With the Q1 figure out of the way markets are most likely to focus on the future as it can be taken as given that the FOMC will raise the Fed Funds rate another 25 basis points tomorrow. The speculation on the future rate policy is wide open though.
Record oil prices will probably show up in the next inflation readings, keeping the FOMC's hawks on their toes. On the other hand recent economic data paints a mixed picture of the growth dynamic, excluding any acceleration in the Fed's rate steps.
Seeing it from a European perspective, I can only envy the prevailing strength in the US economy and don't quite understand commentators painting a picture of lacklustre growth. Hey, 3.8 percent is a growth rate Europe would take as a reason to light the fireworks!
The structure of the growth pattern does not look bad either.
Real personal consumption expenditures increased 3.6 percent in the first quarter, compared with an increase of 4.2 percent in the fourth.The government stepped on the spending brakes as well (save for defense).
Real federal government consumption expenditures and gross investment increased 0.6 percent in the first quarter, compared with an increase of 1.2 percent in the fourth. National defense increased 0.5 percent, in contrast to a decrease of 0.6 percent. Nondefense increased 0.9 percent, compared with an increase of 5.3 percent. Real state and local government consumption expenditures and gross investment decreased 0.1 percent, in contrast to an increase of 0.6 percent.The trade picture shows a pickup in US activity too.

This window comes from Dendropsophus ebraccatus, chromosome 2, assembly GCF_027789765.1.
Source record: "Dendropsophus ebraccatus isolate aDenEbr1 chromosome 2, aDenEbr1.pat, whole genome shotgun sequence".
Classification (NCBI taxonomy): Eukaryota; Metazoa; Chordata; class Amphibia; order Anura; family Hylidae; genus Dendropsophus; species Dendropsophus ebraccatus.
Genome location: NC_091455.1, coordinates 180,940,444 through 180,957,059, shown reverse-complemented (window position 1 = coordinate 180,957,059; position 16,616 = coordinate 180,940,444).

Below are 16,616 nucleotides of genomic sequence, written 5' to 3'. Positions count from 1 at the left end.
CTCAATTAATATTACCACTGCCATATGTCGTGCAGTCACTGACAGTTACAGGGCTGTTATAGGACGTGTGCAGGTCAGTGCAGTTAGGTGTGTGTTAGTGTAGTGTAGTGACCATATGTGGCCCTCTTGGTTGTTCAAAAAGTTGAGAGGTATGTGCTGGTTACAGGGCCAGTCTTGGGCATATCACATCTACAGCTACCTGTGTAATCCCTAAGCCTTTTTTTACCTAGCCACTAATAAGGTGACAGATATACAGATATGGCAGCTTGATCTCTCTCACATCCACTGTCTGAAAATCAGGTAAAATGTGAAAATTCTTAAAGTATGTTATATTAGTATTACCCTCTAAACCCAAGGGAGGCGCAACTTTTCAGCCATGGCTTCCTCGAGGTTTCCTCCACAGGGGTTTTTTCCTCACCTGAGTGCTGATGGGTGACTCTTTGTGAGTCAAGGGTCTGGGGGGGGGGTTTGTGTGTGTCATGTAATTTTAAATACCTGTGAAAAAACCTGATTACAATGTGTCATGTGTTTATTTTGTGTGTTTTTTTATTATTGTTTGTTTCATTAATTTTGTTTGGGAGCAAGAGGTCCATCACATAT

Real exports of goods and services increased 8.9 percent in the first quarter, compared with an increase of 3.2 percent in the fourth. Real imports of goods and services increased 9.6 percent, compared with an increase of 11.4 percent.The question remaining is whether the US economy can sustain such growth rates. Most recent economic indicators pointed to a slowdown in most sectors except housing which foots on the still very low longterm rates.
Tomorrow's probable announcement of the ninth 25 basis point increase in a row will see the yield curve flattening dramatically. The spread from Fed Funds to 10-year Treasuries will decline to a mere 69 basis points.
SPOTTED BLOG/GLOB/ALLY: Barry Ritholtz has a piece on "Translating Greenspeak into Plain English" by the mysterious Peneboscot Princess who has managed to escape the Googlesphere so far.
Jim Picerno asks whether the dollar really has has legs. I'd say for the moment they are longer than those of the other two ugly ducklings Euro and Yen.
Mark Thoma points to the CBOT 30-day Fed Funds futures which show a 100-percent chance for a 25 basis point increase and a 4-percent chance for a 50 basis point hike.
General Glut criticizes the Fed's hesitation "to take the punch bowl away from these party-goers" in advance.
David Altig showed us already on Monday that the Fed Funds probabilities imply "a lot of volatility around expectations of where we will be come October."
Tim Iacono has a nice roundup of last week's Q&A session of Alan Greenspan at the Senate Finance Committee. Quote #1 (by the Maestro himself) : "If there's a crisis, we'll all get together and solve it - or hopefully solve it." Quote #2 (by Democrat Max Baucus): "I don't see a plan in the United States. I think frankly too much burden is on your shoulders. Too many people in this country think, "well the Fed will take care of it."
If that's not enough preparation for tomorrow, please note my earlier post "FRB's Kohn: When the Unexpected Inevitably Occurs" which is this year's sternest warning from any FOMC member.